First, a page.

Music and Violence
Millennial Musing
April 9, 2019
Music and Violence

Soca, Calypso, Dancehall, Dub, among others are genres of music indigenous to the West Indies. Like most music, the lyrics and instrumentals tell a story of adversity faced by West Indian people, whether past or present. The soca genre might feature less severe topics, such as cheating and promiscuity, however, many genres chronicle the West Indian experience as it relates to crime, oppression and racism. My favourite example of this is reggae and calypso.

I think back to one of my favourite calypso songs ‘Crying’ by Singing Sandra. This song touches on poverty, teenage pregnancy and crooked politicians, to name a few, it is sung so soulfully that it really does make you feel like crying. Another example is literally any Morgan Heritage song, if you want a great picture of strife in the West Indies look up one of their albums. Music is used the same in the West Indies as it is every where else. It is an expression of feeling as it relates to our environment.

Fast forward to more controversial genres such as Dancehall and Dub. Do you remember which countries banned Vybz Kartel from performing? I don’t, but I remember it was mainly the smaller islands.

Can someone explain to me why politicians are so concerned with banning violent music, instead of curbing actual violence? Don’t worry, I’ve figured out the answer; they’re lazy.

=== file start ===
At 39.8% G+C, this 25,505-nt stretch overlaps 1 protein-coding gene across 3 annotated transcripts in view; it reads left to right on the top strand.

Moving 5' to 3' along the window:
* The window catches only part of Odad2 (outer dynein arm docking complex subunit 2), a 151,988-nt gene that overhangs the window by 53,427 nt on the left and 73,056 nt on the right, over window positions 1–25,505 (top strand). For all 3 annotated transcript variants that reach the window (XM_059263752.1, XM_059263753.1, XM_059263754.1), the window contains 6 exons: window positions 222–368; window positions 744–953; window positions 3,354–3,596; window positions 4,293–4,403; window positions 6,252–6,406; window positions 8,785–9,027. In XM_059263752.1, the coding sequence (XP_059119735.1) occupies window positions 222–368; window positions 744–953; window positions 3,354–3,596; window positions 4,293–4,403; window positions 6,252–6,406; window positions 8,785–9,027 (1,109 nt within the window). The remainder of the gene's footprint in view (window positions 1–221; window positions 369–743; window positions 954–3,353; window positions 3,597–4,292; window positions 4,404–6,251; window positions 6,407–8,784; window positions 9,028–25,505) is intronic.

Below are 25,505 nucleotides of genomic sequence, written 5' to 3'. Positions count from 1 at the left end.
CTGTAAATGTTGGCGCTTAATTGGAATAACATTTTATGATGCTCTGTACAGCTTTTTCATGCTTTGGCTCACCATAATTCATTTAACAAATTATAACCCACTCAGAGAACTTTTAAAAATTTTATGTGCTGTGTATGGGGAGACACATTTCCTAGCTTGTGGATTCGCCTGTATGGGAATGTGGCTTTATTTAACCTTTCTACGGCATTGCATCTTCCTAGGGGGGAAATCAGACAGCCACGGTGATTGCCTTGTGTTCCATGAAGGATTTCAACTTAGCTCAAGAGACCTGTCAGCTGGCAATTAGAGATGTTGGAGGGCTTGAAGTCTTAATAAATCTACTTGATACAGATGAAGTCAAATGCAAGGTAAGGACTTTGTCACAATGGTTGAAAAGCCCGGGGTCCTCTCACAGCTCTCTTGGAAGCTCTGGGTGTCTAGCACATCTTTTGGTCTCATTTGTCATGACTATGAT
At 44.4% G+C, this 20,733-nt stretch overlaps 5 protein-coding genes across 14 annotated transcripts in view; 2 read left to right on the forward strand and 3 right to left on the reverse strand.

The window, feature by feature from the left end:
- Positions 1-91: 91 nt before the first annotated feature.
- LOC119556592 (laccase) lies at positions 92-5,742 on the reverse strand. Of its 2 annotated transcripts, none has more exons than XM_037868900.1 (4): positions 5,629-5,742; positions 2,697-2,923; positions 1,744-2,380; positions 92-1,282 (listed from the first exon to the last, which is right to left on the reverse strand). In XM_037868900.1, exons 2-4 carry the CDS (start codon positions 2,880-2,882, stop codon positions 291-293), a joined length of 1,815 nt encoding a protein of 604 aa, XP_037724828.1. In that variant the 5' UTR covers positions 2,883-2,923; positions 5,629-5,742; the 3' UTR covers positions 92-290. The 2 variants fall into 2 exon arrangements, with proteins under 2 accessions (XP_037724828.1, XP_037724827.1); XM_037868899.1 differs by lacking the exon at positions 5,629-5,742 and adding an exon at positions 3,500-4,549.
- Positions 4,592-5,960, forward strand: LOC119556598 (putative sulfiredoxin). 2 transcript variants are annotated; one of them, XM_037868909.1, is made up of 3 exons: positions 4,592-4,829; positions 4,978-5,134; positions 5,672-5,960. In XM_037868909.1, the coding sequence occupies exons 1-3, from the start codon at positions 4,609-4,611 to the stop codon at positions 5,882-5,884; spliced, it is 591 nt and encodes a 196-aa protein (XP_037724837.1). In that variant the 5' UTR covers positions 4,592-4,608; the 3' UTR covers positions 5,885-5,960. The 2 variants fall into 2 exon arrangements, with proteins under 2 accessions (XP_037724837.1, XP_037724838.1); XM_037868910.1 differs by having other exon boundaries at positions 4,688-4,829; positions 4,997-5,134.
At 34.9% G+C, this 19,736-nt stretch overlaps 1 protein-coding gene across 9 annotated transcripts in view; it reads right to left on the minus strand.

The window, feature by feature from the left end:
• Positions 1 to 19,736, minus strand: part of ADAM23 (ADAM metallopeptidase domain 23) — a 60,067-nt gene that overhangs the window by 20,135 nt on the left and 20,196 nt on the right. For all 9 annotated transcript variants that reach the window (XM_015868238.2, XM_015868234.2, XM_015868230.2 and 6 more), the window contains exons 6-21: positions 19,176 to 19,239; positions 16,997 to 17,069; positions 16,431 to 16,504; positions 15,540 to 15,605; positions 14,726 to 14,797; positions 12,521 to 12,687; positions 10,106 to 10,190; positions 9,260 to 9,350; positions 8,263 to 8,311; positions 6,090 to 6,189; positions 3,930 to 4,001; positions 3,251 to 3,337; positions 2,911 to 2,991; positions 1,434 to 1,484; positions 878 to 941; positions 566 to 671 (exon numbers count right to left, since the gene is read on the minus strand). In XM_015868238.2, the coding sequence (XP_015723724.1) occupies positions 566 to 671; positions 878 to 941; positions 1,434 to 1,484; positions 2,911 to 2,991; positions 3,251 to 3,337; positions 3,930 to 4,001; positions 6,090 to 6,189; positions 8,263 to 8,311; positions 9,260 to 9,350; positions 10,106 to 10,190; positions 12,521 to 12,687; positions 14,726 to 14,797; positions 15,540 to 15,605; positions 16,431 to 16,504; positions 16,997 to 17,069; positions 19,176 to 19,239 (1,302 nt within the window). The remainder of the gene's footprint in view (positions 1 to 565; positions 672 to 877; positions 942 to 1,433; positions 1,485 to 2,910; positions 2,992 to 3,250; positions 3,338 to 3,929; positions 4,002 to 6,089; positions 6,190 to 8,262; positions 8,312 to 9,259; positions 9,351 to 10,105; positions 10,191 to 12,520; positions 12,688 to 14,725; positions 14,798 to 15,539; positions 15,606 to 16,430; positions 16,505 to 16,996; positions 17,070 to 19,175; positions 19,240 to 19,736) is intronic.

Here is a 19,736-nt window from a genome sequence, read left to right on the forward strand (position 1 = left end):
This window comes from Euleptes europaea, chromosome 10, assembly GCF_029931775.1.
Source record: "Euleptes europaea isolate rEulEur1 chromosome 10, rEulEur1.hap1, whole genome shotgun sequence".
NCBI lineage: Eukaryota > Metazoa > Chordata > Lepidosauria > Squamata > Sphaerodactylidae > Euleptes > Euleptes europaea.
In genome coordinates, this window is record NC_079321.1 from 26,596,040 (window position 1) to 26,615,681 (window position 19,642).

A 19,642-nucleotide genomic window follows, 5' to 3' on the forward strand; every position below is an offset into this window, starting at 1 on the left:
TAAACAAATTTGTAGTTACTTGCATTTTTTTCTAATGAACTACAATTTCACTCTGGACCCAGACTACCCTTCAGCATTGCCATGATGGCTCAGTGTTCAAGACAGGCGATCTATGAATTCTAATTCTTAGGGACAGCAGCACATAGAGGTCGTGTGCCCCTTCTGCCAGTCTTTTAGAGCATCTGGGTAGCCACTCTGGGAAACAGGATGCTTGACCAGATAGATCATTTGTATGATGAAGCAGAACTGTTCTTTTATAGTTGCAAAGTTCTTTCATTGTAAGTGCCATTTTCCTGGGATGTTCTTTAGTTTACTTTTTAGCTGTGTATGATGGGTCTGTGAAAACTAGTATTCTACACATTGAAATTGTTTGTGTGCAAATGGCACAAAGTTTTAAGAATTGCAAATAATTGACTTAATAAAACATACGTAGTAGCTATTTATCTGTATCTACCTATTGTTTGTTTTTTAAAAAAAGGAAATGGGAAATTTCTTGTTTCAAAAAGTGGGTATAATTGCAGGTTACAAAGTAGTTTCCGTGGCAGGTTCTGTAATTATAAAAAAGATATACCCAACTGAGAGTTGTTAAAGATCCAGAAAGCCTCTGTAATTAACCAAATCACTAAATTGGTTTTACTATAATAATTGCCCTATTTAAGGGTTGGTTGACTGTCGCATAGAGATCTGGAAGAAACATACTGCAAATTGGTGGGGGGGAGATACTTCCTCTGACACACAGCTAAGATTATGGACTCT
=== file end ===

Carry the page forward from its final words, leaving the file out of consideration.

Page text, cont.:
So much energy is spent by politicians and religious leaders banning music they find unfit, instead of actually helping the communities they claim to serve. Frankly, if you’re so concerned by violent dancehall music Pastor XYZ, why don’t you go into the communities and stop young men from becoming young criminals, or would that take too much effort for too little recognition?

You might argue that violent music begets more violence, and you are partly true. Psychologists have studied this phenomenon and have found that children who are already exposed to violence are more likely to act on violent music than those who are not. Therefore, we can conclude that violent music isn’t the cause but the symptom of a larger problem; violent environments. It is expected that a child who grows up around gun violence will have it normalized, if they hear it in their music as well, but as we discussed earlier, music is a product of the environment. If we want to lessen their exposure to violence, we should tackle the root causes; poverty and lack of opportunity.

Banning violent music to curb violence is like suturing a gunshot wound with the entire bullet left inside. Quite frankly, it is a half-assed attempt at a permanent solution. I am not an advocate for violent music, as I find most of it distasteful. However, we must learn to see past initial reactions and look for real solutions. If rape is constantly featured in songs, do you really think banning the songs will curb rape? It is highly unlikely. This means that we should catalyse social change and public perception, not run our mouths and hope something sticks.